Clach na Coileach (1)Clach na Coileach (4)

Finding the Clach na Coileach

From Blairgowrie, take the A93 north towards Braemar.  Just after the turning to Glen Isla (B951) look out for a small car park on the left in some forestry.   Go through the ornamental gate and the Clach na Coileach is visible just a stone’s throw beyond.

Clach na Coileach (6)

Sources:

Photos copyright © Jo Woolf

Comments

  1. Unfortunately, I am not a huge fan of history so many times I don’t know what to say about some stories but I do enjoy your photos.
    This time, I really love your second photo (glen-shee-etc-10.jpg ) for its colours(those beautiful blue shades) and for its shapes.
    And your last photo is very beautiful, with that river, with those white spots on dried grass and beautiful clouds.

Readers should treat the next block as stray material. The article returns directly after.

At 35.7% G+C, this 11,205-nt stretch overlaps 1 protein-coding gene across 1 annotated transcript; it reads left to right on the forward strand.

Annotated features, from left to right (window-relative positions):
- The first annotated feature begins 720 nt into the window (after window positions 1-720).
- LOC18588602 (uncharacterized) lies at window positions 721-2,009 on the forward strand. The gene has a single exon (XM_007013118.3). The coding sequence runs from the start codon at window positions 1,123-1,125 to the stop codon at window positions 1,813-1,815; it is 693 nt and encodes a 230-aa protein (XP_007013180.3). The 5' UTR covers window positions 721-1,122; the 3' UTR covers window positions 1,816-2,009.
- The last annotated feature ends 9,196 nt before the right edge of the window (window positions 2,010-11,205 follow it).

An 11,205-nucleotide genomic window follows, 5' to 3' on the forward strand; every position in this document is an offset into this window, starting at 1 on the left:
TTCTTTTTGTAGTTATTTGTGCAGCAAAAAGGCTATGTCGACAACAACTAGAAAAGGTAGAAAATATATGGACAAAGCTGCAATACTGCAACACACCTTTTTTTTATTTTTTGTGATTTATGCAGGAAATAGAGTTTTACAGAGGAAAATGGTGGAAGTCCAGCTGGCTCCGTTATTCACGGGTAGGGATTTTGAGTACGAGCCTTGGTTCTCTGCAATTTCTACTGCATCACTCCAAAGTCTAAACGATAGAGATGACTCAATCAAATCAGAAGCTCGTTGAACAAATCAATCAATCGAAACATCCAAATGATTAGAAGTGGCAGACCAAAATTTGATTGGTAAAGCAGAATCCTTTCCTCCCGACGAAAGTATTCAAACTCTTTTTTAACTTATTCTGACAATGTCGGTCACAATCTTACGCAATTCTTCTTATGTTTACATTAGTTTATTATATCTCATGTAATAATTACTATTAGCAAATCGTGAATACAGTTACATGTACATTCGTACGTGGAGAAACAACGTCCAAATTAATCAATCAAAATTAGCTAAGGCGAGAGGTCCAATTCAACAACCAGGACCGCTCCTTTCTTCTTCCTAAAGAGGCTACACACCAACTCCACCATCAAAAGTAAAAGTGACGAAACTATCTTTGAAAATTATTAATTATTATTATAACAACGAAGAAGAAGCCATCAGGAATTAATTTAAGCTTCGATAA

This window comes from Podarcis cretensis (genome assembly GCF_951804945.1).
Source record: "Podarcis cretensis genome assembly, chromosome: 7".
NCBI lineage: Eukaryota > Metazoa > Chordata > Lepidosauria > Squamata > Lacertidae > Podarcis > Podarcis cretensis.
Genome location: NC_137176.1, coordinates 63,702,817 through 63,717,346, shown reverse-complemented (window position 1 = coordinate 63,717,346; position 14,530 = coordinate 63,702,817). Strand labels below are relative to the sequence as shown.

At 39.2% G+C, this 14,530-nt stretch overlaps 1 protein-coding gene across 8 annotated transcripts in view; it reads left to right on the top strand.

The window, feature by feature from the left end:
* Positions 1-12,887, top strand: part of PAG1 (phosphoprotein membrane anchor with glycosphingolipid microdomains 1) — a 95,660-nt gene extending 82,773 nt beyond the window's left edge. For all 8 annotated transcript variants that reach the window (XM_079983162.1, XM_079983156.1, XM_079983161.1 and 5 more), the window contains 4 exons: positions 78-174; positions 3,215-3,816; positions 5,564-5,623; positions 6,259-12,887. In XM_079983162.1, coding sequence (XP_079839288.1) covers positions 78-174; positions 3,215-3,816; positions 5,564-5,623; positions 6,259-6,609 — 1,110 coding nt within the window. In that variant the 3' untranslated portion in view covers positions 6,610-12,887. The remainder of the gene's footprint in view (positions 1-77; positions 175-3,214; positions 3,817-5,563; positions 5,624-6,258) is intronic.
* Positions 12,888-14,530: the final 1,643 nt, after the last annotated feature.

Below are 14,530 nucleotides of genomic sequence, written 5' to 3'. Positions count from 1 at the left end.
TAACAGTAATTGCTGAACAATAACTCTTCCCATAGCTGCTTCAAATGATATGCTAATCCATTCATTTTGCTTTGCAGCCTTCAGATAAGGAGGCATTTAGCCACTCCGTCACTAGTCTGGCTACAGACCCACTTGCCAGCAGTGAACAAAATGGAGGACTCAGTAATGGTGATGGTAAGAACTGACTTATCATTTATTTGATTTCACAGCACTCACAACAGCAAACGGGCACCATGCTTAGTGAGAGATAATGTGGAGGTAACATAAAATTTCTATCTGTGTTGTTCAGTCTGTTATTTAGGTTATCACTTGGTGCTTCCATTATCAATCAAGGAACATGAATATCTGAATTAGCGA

• That’s OK, Cornel, I don’t expect you to enjoy history – it isn’t for everyone! 🙂 But thank you for your nice comments about the photos. It was lovely lighting when we took those photos in the snow, all the blue shadows – but very cold! And the ground by the river was very boggy indeed!

  2. A fascinating story with beautiful photographs – but I wonder what the final outcome would have been if the tale is based on fact. Would the Earls of Atholl have sought retribution for the four murders?

    • Thank you, Jessica! If the Atholl men had taken more than their share (which they did) then maybe there was a feeling that justice had prevailed. But there again, I wouldn’t have slept easy at night. It was a brutal age!

      • William says:

        Yes, that’s my question as well!!!! What was the aftermath of this episode!!

      • I’m not sure, William, but I don’t suppose it was a peaceful one. At least the chickens were reunited with their owner!

  3. As a history geek I love your blog for the stories – the photos are a huge bonus! this one sounds more based in legend than fact but that ‘s what a fiction writer like me loves!